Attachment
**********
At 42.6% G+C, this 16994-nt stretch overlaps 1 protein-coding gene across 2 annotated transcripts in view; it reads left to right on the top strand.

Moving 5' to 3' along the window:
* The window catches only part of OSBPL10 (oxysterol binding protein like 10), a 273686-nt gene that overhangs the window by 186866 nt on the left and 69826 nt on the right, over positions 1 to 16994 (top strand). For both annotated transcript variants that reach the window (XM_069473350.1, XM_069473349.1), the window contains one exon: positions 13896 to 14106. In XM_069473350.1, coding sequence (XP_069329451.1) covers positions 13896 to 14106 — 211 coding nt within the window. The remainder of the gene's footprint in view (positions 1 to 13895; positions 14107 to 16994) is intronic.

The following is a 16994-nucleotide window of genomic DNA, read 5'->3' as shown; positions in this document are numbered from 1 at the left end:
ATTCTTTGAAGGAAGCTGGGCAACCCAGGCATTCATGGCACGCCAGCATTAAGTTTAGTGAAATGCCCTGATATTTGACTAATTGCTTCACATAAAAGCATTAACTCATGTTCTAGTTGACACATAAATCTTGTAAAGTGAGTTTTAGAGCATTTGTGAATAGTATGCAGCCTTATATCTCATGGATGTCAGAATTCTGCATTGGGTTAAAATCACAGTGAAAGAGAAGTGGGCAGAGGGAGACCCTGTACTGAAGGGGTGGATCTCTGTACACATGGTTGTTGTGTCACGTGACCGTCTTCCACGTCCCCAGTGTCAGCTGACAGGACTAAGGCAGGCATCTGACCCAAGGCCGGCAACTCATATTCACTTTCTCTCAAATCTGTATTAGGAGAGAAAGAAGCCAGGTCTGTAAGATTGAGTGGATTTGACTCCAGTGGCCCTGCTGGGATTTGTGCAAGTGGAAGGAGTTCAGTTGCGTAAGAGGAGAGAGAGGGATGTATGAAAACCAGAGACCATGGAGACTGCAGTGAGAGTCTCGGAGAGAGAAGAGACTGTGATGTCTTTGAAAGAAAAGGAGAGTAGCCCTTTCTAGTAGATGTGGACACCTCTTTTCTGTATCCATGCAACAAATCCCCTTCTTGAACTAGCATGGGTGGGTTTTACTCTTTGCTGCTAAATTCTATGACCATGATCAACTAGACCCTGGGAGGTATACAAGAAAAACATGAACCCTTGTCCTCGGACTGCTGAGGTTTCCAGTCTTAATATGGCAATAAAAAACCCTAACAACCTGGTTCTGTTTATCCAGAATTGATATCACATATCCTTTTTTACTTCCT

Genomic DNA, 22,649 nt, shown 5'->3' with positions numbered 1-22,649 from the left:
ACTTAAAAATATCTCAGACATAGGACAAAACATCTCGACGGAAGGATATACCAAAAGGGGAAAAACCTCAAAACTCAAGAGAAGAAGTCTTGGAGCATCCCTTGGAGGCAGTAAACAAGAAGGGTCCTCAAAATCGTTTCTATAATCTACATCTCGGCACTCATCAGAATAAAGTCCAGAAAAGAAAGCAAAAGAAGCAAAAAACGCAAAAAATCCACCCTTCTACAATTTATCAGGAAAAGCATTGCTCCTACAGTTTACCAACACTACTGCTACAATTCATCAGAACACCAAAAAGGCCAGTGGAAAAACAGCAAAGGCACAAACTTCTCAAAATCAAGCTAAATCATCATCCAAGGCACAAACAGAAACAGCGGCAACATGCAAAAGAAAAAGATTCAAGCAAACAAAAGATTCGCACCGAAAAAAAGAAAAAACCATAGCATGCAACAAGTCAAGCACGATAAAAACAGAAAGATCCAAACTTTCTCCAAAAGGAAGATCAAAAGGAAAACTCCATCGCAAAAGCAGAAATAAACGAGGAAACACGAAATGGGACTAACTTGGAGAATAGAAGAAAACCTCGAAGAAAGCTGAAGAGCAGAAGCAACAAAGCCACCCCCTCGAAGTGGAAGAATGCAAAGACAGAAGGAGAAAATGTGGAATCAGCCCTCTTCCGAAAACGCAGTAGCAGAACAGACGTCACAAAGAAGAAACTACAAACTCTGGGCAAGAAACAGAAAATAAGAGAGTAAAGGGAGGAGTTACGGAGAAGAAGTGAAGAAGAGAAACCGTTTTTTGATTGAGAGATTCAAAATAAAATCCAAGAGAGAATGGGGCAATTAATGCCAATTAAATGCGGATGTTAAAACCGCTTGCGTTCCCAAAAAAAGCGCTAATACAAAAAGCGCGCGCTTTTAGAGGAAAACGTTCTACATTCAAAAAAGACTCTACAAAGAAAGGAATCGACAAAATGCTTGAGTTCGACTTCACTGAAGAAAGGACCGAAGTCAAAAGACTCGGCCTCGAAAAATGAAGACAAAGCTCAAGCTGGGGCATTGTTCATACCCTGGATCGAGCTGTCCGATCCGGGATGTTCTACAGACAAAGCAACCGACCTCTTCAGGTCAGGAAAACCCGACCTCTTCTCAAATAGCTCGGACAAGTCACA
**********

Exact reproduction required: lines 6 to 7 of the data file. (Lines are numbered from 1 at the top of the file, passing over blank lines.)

Genomic DNA, 22,649 nt, shown 5'->3' with positions numbered 1-22,649 from the left:
ACTTAAAAATATCTCAGACATAGGACAAAACATCTCGACGGAAGGATATACCAAAAGGGGAAAAACCTCAAAACTCAAGAGAAGAAGTCTTGGAGCATCCCTTGGAGGCAGTAAACAAGAAGGGTCCTCAAAATCGTTTCTATAATCTACATCTCGGCACTCATCAGAATAAAGTCCAGAAAAGAAAGCAAAAGAAGCAAAAAACGCAAAAAATCCACCCTTCTACAATTTATCAGGAAAAGCATTGCTCCTACAGTTTACCAACACTACTGCTACAATTCATCAGAACACCAAAAAGGCCAGTGGAAAAACAGCAAAGGCACAAACTTCTCAAAATCAAGCTAAATCATCATCCAAGGCACAAACAGAAACAGCGGCAACATGCAAAAGAAAAAGATTCAAGCAAACAAAAGATTCGCACCGAAAAAAAGAAAAAACCATAGCATGCAACAAGTCAAGCACGATAAAAACAGAAAGATCCAAACTTTCTCCAAAAGGAAGATCAAAAGGAAAACTCCATCGCAAAAGCAGAAATAAACGAGGAAACACGAAATGGGACTAACTTGGAGAATAGAAGAAAACCTCGAAGAAAGCTGAAGAGCAGAAGCAACAAAGCCACCCCCTCGAAGTGGAAGAATGCAAAGACAGAAGGAGAAAATGTGGAATCAGCCCTCTTCCGAAAACGCAGTAGCAGAACAGACGTCACAAAGAAGAAACTACAAACTCTGGGCAAGAAACAGAAAATAAGAGAGTAAAGGGAGGAGTTACGGAGAAGAAGTGAAGAAGAGAAACCGTTTTTTGATTGAGAGATTCAAAATAAAATCCAAGAGAGAATGGGGCAATTAATGCCAATTAAATGCGGATGTTAAAACCGCTTGCGTTCCCAAAAAAAGCGCTAATACAAAAAGCGCGCGCTTTTAGAGGAAAACGTTCTACATTCAAAAAAGACTCTACAAAGAAAGGAATCGACAAAATGCTTGAGTTCGACTTCACTGAAGAAAGGACCGAAGTCAAAAGACTCGGCCTCGAAAAATGAAGACAAAGCTCAAGCTGGGGCATTGTTCATACCCTGGATCGAGCTGTCCGATCCGGGATGTTCTACAGACAAAGCAACCGACCTCTTCAGGTCAGGAAAACCCGACCTCTTCTCAAATAGCTCGGACAAGTCACA